Mental health training for schools

The HeadStrong program to address mental health issues for young people will equip teachers to help their students.
The HeadStrong program to address mental health issues for young people will equip teachers to help their students. John Gass

A STAGGERING percentage of mental health issues emerge during the adolescent years.

Up to 75% of all cases occur during the turbulent years when extra pressures of school exams hit, hormonal changes impact and young people embark on the romance roller coaster.

A unique program that equips teachers to better understand and help young people with mental health issues will be rolled out to secondary schools across the Tweed Shire thanks to a new partnership between the Black Dog Institute and nib foundation.

A $500,000 grant from nib foundation will enable the Black Dog Institute to train high school teachers in the innovative HeadStrong program over the next three years with a particular focus on rural and remote locations.

"This resource is designed to target the needs of young people, with the visual format of the materials making it accessible to students of all intellectual abilities, as well as those from a low literacy or non-English speaking background," said executive director of the Black Dog Institute, Professor Helen Christensen.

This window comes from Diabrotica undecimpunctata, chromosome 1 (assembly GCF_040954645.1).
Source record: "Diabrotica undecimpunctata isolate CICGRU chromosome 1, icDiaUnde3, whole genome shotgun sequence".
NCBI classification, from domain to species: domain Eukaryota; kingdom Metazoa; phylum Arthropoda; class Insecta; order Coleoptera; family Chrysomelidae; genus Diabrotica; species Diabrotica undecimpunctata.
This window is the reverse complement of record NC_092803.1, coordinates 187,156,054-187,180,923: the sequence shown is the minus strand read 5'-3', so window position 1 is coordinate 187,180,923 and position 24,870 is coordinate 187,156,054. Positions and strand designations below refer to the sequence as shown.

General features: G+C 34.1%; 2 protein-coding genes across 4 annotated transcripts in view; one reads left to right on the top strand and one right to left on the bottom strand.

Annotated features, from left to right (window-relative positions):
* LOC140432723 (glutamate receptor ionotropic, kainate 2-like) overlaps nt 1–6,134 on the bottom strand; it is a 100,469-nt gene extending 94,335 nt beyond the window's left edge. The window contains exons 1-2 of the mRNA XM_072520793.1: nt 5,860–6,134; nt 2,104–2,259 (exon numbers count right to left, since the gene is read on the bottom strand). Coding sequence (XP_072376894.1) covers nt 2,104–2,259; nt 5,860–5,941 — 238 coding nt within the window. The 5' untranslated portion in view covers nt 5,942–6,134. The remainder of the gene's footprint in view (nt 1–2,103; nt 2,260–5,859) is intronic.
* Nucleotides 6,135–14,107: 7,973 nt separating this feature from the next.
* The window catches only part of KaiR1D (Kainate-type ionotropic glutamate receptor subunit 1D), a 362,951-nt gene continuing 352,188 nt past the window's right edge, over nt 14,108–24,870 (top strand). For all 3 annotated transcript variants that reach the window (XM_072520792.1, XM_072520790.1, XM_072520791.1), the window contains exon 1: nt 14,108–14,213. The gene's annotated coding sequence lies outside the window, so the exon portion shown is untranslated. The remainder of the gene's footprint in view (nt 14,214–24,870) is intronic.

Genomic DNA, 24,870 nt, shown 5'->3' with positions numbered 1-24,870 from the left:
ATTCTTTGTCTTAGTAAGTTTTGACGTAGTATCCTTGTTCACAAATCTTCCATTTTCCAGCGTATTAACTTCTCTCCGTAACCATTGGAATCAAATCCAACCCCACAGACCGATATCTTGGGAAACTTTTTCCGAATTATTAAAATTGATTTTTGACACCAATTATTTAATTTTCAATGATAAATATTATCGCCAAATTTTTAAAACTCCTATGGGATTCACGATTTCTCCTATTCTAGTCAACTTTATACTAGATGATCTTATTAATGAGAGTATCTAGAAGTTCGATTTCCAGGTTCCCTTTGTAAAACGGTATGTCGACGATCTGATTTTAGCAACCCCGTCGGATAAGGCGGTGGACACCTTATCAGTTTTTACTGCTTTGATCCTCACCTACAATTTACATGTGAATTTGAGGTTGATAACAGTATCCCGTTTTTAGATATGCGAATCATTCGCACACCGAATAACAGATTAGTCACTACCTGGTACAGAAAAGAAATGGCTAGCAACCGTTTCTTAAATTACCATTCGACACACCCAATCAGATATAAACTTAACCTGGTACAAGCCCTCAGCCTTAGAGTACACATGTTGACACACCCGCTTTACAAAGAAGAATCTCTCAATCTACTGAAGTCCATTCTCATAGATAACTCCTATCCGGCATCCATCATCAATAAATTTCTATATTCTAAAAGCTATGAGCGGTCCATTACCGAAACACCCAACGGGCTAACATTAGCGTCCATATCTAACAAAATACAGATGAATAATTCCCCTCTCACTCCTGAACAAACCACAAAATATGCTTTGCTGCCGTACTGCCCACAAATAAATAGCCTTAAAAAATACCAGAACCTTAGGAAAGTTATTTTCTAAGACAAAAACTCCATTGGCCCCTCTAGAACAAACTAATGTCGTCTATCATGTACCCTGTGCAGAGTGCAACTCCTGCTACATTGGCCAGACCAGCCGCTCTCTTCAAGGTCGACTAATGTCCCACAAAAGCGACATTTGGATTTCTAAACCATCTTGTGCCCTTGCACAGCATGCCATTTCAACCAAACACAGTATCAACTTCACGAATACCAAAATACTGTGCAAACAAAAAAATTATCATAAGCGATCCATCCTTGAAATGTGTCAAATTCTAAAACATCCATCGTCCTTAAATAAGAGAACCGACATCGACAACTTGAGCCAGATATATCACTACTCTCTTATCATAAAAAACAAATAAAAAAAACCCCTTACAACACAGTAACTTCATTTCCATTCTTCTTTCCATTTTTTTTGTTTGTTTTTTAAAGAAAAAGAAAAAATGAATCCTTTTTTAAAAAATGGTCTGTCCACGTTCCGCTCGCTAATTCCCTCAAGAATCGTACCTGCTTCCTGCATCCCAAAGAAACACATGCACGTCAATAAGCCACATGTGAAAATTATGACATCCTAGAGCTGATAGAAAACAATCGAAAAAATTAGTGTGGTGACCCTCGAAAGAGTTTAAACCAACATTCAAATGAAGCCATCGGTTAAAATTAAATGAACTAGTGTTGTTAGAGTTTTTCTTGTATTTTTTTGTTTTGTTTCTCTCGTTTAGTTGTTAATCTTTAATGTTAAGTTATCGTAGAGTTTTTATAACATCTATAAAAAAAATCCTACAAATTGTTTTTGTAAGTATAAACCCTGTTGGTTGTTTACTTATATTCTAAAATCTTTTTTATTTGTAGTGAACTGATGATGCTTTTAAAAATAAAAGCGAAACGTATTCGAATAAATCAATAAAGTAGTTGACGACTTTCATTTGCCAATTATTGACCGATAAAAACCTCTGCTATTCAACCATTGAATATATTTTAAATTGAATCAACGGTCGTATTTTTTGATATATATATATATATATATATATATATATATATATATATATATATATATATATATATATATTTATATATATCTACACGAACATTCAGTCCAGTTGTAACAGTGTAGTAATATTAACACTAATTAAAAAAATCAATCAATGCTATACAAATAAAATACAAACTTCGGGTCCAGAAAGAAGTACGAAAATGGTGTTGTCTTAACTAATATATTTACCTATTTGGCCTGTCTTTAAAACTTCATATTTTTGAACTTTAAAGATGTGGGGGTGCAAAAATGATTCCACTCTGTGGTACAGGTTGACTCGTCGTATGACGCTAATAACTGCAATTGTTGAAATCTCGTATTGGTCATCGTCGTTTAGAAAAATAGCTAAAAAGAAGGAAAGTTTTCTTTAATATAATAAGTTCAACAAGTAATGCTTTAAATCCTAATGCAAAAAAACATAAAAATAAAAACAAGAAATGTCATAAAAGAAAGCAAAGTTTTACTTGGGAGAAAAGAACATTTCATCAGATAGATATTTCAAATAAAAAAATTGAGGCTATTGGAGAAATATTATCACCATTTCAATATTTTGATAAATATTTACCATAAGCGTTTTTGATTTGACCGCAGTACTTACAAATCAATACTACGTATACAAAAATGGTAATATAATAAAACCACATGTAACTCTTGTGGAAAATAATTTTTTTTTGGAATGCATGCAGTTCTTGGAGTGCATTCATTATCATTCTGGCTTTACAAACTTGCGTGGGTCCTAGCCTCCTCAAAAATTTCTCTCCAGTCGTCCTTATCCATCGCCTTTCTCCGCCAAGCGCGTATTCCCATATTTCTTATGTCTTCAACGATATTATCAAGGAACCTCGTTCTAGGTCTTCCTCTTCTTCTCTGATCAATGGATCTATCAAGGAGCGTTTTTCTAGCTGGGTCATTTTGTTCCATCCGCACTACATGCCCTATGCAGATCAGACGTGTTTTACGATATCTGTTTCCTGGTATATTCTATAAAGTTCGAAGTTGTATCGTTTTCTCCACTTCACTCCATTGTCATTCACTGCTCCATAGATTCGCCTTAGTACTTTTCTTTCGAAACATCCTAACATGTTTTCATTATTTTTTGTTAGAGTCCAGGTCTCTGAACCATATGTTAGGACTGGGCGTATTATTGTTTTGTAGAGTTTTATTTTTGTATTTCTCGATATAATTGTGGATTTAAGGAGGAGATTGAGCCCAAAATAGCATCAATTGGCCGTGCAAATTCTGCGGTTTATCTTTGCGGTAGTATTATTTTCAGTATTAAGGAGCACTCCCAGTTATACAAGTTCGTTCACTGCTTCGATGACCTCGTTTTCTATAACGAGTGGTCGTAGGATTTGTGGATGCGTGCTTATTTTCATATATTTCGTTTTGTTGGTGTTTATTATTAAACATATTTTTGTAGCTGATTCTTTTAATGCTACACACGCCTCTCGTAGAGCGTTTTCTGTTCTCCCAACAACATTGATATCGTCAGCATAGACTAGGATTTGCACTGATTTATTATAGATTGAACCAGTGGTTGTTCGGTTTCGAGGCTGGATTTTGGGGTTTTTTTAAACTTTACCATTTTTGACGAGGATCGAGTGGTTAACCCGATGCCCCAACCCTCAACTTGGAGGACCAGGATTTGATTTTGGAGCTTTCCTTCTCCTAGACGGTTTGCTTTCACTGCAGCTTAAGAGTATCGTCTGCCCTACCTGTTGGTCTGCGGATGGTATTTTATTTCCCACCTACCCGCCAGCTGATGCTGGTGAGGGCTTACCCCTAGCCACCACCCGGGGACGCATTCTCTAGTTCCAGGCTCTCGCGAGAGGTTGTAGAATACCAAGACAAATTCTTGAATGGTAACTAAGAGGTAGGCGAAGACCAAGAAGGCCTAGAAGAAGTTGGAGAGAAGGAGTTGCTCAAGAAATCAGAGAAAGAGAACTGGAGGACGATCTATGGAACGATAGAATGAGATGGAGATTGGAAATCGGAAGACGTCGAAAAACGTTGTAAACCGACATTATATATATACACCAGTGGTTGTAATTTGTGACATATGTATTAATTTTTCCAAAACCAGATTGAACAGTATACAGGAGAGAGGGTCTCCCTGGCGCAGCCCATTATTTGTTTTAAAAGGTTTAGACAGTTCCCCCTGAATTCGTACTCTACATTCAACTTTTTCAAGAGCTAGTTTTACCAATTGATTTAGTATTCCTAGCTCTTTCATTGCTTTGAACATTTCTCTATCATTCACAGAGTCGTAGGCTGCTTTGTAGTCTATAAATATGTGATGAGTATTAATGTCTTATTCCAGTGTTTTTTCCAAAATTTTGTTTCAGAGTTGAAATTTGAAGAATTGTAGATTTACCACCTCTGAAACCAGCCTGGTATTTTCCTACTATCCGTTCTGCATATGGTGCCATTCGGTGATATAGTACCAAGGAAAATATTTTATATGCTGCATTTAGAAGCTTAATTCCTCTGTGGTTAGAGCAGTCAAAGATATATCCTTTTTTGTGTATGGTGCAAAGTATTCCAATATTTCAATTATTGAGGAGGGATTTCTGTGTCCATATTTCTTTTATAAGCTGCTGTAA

HeadStrong is a ground-breaking teaching resource that uses a series of engaging, humorous cartoon images to convey complicated subjects to students and is supported by classroom activities and teacher development notes.

Prof Christensen said the program was an important social initiative that provided a creative way of thinking, talking and teaching about mood disorders.

Topics discussed include teen challenges, mood disorder facts and statistics, at-risk personality types, coping strategies, fears of seeking help, finding the right help, the benefits of good therapy, family and school support and how to build resilience.

The rollout will begin in New South Wales secondary schools early this year, before expanding to Queensland in the second half of 2012. National implementation will be completed by 2014.

Developed in line with the New South Wales Personal Development, Health, and Physical Education Stage 5 syllabus (Year 9-10), the program will be tailored to the relevant curriculum requirements of other states and territories.

Topics:  black dog institute, despair, high school, mental health, tweed, youth



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